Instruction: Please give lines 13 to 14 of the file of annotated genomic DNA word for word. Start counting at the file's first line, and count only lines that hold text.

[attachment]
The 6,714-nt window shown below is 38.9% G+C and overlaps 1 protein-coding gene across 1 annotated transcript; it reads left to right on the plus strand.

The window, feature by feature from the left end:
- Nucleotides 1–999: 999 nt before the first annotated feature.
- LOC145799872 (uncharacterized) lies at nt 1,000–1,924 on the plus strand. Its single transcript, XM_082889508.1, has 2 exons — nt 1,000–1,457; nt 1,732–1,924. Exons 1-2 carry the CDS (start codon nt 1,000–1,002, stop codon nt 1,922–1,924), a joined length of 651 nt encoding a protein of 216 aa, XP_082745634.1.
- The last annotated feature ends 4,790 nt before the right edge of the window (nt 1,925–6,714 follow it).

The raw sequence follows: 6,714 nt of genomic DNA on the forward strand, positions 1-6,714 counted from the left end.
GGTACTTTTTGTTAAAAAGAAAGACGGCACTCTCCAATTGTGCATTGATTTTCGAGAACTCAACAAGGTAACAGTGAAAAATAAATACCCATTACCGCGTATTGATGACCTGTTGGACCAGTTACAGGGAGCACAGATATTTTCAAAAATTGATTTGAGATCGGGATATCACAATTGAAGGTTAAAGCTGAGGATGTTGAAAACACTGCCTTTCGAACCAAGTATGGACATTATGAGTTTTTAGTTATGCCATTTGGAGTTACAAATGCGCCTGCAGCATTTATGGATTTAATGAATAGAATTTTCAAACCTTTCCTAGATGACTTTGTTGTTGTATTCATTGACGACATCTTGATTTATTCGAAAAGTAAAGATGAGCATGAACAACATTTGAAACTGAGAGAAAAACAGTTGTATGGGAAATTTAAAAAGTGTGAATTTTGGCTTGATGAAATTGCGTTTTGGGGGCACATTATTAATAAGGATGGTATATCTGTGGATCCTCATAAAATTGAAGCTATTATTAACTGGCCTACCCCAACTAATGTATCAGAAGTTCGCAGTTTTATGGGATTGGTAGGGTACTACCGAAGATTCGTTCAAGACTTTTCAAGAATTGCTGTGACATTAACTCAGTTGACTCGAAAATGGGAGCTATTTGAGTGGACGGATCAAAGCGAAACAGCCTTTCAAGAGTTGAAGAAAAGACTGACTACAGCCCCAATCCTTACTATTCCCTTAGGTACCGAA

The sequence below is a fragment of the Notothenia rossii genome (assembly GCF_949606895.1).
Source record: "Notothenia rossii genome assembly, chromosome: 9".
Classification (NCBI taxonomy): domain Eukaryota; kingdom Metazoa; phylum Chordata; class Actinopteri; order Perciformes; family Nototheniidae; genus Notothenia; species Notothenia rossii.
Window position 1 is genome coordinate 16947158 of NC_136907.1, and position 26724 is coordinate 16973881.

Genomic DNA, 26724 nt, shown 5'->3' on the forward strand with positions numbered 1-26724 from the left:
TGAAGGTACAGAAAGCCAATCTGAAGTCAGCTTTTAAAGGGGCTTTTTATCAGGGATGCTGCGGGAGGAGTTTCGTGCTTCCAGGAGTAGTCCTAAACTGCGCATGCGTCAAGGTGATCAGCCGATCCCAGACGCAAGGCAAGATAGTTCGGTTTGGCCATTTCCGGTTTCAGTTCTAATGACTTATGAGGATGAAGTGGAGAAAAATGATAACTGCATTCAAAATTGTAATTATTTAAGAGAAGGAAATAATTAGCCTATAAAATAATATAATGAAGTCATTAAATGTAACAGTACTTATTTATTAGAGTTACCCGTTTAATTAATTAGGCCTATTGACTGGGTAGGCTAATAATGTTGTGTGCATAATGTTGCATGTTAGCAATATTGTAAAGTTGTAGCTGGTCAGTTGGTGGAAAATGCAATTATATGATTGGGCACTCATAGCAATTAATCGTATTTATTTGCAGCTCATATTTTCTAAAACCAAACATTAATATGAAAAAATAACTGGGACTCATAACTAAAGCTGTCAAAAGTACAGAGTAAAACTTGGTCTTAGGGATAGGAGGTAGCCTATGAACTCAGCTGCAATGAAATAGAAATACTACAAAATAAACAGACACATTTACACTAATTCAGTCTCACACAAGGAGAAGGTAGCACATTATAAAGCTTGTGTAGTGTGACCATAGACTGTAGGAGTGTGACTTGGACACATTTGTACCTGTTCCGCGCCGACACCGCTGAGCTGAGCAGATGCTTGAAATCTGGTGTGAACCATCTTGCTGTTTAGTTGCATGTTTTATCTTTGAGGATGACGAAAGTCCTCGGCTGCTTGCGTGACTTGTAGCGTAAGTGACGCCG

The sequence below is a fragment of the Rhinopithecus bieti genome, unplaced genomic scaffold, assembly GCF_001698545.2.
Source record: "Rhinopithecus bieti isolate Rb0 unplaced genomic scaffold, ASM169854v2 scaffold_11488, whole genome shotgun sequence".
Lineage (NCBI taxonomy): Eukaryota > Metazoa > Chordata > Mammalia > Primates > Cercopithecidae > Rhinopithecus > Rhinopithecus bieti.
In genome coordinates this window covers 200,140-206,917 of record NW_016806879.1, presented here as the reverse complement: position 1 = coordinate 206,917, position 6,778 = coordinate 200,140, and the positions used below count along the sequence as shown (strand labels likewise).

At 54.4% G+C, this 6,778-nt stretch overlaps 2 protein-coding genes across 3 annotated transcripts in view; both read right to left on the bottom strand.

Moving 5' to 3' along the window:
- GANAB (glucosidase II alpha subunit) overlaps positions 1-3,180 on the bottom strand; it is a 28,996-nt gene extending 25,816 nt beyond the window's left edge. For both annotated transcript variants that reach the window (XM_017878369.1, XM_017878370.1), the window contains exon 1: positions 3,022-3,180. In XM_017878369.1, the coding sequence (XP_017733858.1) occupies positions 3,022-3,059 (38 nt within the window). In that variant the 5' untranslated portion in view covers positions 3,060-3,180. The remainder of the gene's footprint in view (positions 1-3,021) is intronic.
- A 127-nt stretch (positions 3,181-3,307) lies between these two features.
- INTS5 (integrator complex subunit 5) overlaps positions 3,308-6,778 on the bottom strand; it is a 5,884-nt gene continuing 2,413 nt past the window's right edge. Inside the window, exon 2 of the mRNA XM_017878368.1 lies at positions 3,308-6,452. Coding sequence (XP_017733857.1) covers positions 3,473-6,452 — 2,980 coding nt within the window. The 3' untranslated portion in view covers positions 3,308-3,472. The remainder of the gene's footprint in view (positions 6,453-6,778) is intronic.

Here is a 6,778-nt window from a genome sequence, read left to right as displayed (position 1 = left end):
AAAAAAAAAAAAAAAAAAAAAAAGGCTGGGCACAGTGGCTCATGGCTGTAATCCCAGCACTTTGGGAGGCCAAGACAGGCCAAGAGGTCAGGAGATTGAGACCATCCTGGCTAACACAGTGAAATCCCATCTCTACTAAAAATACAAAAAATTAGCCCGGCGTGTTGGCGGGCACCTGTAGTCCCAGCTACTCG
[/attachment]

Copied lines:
TGAAGGTACAGAAAGCCAATCTGAAGTCAGCTTTTAAAGGGGCTTTTTATCAGGGATGCTGCGGGAGGAGTTTCGTGCTTCCAGGAGTAGTCCTAAACTGCGCATGCGTCAAGGTGATCAGCCGATCCCAGACGCAAGGCAAGATAGTTCGGTTTGGCCATTTCCGGTTTCAGTTCTAATGACTTATGAGGATGAAGTGGAGAAAAATGATAACTGCATTCAAAATTGTAATTATTTAAGAGAAGGAAATAATTAGCCTATAAAATAATATAATGAAGTCATTAAATGTAACAGTACTTATTTATTAGAGTTACCCGTTTAATTAATTAGGCCTATTGACTGGGTAGGCTAATAATGTTGTGTGCATAATGTTGCATGTTAGCAATATTGTAAAGTTGTAGCTGGTCAGTTGGTGGAAAATGCAATTATATGATTGGGCACTCATAGCAATTAATCGTATTTATTTGCAGCTCATATTTTCTAAAACCAAACATTAATATGAAAAAATAACTGGGACTCATAACTAAAGCTGTCAAAAGTACAGAGTAAAACTTGGTCTTAGGGATAGGAGGTAGCCTATGAACTCAGCTGCAATGAAATAGAAATACTACAAAATAAACAGACACATTTACACTAATTCAGTCTCACACAAGGAGAAGGTAGCACATTATAAAGCTTGTGTAGTGTGACCATAGACTGTAGGAGTGTGACTTGGACACATTTGTACCTGTTCCGCGCCGACACCGCTGAGCTGAGCAGATGCTTGAAATCTGGTGTGAACCATCTTGCTGTTTAGTTGCATGTTTTATCTTTGAGGATGACGAAAGTCCTCGGCTGCTTGCGTGACTTGTAGCGTAAGTGACGCCG

The sequence below is a fragment of the Rhinopithecus bieti genome, unplaced genomic scaffold, assembly GCF_001698545.2.